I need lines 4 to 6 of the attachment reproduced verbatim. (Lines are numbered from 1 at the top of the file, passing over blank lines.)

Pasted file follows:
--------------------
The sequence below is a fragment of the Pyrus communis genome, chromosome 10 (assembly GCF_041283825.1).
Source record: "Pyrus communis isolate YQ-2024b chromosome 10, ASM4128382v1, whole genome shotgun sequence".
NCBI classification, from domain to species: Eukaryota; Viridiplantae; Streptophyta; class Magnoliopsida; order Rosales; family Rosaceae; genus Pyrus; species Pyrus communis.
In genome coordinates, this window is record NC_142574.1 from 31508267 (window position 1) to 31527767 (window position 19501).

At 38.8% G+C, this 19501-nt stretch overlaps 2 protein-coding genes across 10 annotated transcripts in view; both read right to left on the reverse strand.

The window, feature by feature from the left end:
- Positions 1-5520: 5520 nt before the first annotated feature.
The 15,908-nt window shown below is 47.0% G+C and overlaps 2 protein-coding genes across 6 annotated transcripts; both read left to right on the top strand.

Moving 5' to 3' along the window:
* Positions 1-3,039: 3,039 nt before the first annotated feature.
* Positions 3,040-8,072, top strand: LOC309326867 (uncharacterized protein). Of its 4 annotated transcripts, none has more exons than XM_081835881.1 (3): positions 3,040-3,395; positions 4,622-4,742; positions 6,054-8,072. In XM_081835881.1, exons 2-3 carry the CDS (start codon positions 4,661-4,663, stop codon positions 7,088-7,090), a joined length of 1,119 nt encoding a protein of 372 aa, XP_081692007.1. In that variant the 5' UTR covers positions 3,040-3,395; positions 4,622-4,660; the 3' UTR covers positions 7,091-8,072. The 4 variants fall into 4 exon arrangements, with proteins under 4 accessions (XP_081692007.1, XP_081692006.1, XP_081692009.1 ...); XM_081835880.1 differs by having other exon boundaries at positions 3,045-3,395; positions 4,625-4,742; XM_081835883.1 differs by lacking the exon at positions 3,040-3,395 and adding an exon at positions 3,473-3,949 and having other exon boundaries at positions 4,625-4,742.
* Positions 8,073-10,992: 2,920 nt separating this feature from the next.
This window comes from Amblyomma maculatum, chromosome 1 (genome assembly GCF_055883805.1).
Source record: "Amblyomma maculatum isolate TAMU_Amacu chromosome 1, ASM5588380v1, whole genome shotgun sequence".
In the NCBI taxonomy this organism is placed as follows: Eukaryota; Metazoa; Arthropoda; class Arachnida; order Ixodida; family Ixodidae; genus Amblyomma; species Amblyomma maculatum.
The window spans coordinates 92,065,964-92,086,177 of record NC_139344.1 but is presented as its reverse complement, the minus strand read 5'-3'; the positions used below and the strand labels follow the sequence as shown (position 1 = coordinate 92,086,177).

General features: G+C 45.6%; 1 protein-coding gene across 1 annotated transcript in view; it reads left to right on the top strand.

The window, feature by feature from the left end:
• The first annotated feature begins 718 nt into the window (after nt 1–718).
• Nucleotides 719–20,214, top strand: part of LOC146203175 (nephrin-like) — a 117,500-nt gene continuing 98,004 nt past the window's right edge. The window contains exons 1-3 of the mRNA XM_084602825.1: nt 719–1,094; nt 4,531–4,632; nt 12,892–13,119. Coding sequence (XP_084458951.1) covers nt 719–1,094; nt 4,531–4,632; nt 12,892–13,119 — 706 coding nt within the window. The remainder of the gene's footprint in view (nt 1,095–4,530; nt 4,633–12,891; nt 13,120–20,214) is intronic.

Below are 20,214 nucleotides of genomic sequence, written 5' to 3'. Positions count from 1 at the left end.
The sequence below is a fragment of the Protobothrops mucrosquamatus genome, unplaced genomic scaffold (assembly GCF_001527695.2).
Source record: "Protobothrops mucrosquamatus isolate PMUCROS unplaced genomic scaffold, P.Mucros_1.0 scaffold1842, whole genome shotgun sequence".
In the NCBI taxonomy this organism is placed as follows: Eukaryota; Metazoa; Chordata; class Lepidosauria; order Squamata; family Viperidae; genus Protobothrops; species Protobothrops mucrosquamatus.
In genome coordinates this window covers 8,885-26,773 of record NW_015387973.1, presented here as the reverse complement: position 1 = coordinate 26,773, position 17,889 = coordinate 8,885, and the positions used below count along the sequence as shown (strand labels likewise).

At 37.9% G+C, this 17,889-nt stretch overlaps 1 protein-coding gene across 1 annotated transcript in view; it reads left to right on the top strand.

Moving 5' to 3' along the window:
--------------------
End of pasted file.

In genome coordinates, this window is record NC_142574.1 from 31508267 (window position 1) to 31527767 (window position 19501).

At 38.8% G+C, this 19501-nt stretch overlaps 2 protein-coding genes across 10 annotated transcripts in view; both read right to left on the reverse strand.

The window, feature by feature from the left end: